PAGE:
2022 ◽  
Vol 5 (1) ◽  
Qingqing Fang ◽  
Yu Feng ◽  
Alan McNally ◽  
Zhiyong Zong

AbstractCarbapenem-resistant Klebsiella pneumoniae (CRKP) has emerged as a severe global health challenge. We isolate and characterize two previously unidentified lytic phages, P24 and P39, with large burst sizes active against ST11 KL64, a major CRKP lineage. P24 and P39 represent species of the genera Przondovirus (Studiervirinae subfamily) and Webervirus (Drexlerviridae family), respectively. P24 and P39 together restrain CRKP growth to nearly 8 h. Phage-resistant mutants exhibit reduced capsule production and decreased virulence. Modifications in mshA and wcaJ encoding capsule polysaccharide synthesis mediate P24 resistance whilst mutations in epsJ encoding exopolysaccharide synthesis cause P39 resistance. We test P24 alone and together with P39 for decolonizing CRKP using mouse intestinal colonization models. Bacterial load shed decrease significantly in mice treated with P24 and P39. In conclusion, we report the characterization of two previously unidentified lytic phages against CRKP, revealing phage resistance mechanisms and demonstrating the potential of lytic phages for intestinal decolonization.

Emmanuel Musisi ◽  
Abdul Sessolo ◽  
Sylvia Kaswabuli ◽  
Josephine Zawedde ◽  
Patrick Byanyima ◽  

This paper highlights the value of stool as a sample type for diagnosis of tuberculosis. While other studies have used DNA-based assays like the Xpert MTB/RIF and culture to detect Mycobacterium tuberculosis in stool, this is the first study that has applied TB-MBLA, an RNA-based assay, to quantify TB bacteria in stool.

Pathogens ◽  
2022 ◽  
Vol 11 (1) ◽  
pp. 72
Mamadou Thiam ◽  
Astrid Lissette Barreto Sánchez ◽  
Jin Zhang ◽  
Jie Wen ◽  
Guiping Zhao ◽  

Salmonella causes significant economic loss to the poultry industry and represents a real threat to human health. The region of difference 21 (ROD21) pathogenicity island removal is a genetic mechanism by which Salmonellaenteritidis (SE) invades the intestinal epithelium and induces systemic infection in mice. The heterophil/lymphocyte (H/L) ratio reflects the chicken’s robustness and immune system status. The H/L ratio is considered a disease resistance trait, and it could be used as a marker for selecting Salmonella resistance in live chickens. However, the association of the H/L ratio with Salmonella resistance and the inflammatory response remains to be elucidated. Moreover, the kinetics of ROD21 excision in the intestine and immune organs of chickens is unknown. Therefore, this study aimed to investigate the bacterial load, the ROD21 excision, the IL-1β, IL-8, and INF-γ blood serum concentration kinetics, and the association with the H/L ratio in chicken at 1, 3, 7, and 21 days post-SE infection. The results showed a significant correlation between the H/L ratio and the bacterial load in the ileum and caecum at 7 dpi. The ROD21 pathogenicity island absolute and relative excision in the caecum were positively correlated at 1 dpi but negatively correlated at 7 dpi with the H/L ratio. However, in the liver, we found the opposite tendency. The association of the H/L ratio with IL-1β, IL-8, and INF-γ blood serum concentrations showed that a low H/L ratio is correlated with increased IL-1β and INF-γ at 21 dpi. This study confirmed that the H/L ratio is associated with robustness and Salmonella-resistance in chicken. The methodology used in this study can separate individuals into susceptible and resistant and can help in the selection and breeding of Salmonella-resistant chickens.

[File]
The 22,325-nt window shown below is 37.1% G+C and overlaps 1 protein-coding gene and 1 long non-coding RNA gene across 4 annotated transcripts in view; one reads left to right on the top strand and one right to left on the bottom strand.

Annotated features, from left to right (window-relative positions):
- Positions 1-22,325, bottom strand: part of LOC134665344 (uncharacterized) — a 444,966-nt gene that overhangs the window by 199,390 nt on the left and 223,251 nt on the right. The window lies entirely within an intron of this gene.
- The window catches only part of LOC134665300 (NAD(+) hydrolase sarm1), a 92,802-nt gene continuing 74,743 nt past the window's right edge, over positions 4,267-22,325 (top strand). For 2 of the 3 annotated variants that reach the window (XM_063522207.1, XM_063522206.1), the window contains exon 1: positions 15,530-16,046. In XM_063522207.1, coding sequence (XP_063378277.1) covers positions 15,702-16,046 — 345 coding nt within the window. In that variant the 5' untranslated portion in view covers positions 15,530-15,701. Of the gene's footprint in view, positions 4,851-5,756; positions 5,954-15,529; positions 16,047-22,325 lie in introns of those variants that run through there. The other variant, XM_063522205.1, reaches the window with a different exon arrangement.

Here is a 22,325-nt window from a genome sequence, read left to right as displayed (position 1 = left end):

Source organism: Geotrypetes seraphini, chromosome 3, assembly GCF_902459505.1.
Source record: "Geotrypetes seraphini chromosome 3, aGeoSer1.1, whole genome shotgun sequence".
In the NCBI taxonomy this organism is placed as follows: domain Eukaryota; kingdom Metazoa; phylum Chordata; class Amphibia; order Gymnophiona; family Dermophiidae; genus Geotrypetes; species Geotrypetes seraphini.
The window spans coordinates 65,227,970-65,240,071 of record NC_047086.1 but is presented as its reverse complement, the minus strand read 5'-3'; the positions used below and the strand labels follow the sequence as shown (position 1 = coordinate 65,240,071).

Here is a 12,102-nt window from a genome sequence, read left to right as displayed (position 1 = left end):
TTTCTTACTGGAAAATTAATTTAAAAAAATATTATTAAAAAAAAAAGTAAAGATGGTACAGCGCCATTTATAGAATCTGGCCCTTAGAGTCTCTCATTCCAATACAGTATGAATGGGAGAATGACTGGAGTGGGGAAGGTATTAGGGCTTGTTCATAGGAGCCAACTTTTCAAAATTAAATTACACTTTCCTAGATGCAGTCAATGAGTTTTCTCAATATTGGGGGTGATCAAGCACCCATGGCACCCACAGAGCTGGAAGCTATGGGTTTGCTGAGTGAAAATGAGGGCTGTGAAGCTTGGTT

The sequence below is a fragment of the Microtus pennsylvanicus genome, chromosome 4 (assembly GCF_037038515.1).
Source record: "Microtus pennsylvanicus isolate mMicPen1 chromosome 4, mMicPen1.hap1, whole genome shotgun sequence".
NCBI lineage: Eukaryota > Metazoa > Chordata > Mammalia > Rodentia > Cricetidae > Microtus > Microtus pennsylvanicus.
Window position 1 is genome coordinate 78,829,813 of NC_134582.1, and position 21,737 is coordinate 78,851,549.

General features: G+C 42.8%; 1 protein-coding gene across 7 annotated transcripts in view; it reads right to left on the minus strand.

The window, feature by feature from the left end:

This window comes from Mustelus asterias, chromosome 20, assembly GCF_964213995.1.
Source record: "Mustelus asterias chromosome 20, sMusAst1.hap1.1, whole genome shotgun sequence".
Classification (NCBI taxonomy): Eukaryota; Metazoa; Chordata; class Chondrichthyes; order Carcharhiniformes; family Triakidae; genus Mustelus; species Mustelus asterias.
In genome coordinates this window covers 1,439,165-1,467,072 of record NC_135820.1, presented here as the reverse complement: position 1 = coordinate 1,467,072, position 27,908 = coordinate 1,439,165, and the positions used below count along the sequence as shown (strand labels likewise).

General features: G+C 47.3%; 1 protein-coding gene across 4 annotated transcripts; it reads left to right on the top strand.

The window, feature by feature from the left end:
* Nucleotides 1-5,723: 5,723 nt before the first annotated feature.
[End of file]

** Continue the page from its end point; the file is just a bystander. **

PLoS ONE ◽  
2022 ◽  
Vol 17 (1) ◽  
pp. e0262416
Marie S. Rye ◽  
Kerryn L. Garrett ◽  
Robert A. Holt ◽  
Cameron F. Platell ◽  
Melanie J. McCoy

Background Mucosal infiltration by certain bacterial species may contribute to the development and progression of colorectal cancer (CRC). There is considerable variation in reported detection rates in human CRC samples and the extent to which bacterial infiltration varies across regions of the primary tumour is unknown. This study aimed to determine if there is an optimal site for bacterial detection within CRC tumours. Methods Presence of target bacterial species was assessed by quantitative real-time PCR (qPCR) in 42 human CRC tumours. Abundance in primary tumour regions, normal epithelium and at metastatic sites was investigated in an expanded cohort of 51 patients. Species presence/absence was confirmed by diversity profiling in five patients. Correlation with total bacterial load and clinicopathological features was assessed. Results Fusobacterium nucleatum and Bacteroides fragilis were detected in tumours from 43% and 24% of patients, respectively (17% positive for both species). The optimal detection site was the tumour luminal surface (TLS). Patients testing positive at the TLS frequently tested negative at other sites, including central tumour and invasive margin. F. nucleatum was detected at a higher frequency in tumour versus normal epithelium (p < 0.01) and was associated with more advanced disease (p = 0.01). Detection of both species correlated with total bacterial load. However, corroboration of qPCR results via diversity profiling suggests detection of these species may indicate a specific microbial signature. Conclusions This study supports a role for F. nucleatum in CRC development. Presence of F. nucleatum and B. fragilis varies across primary tumour regions, with the TLS representing the optimal site for bacterial detection.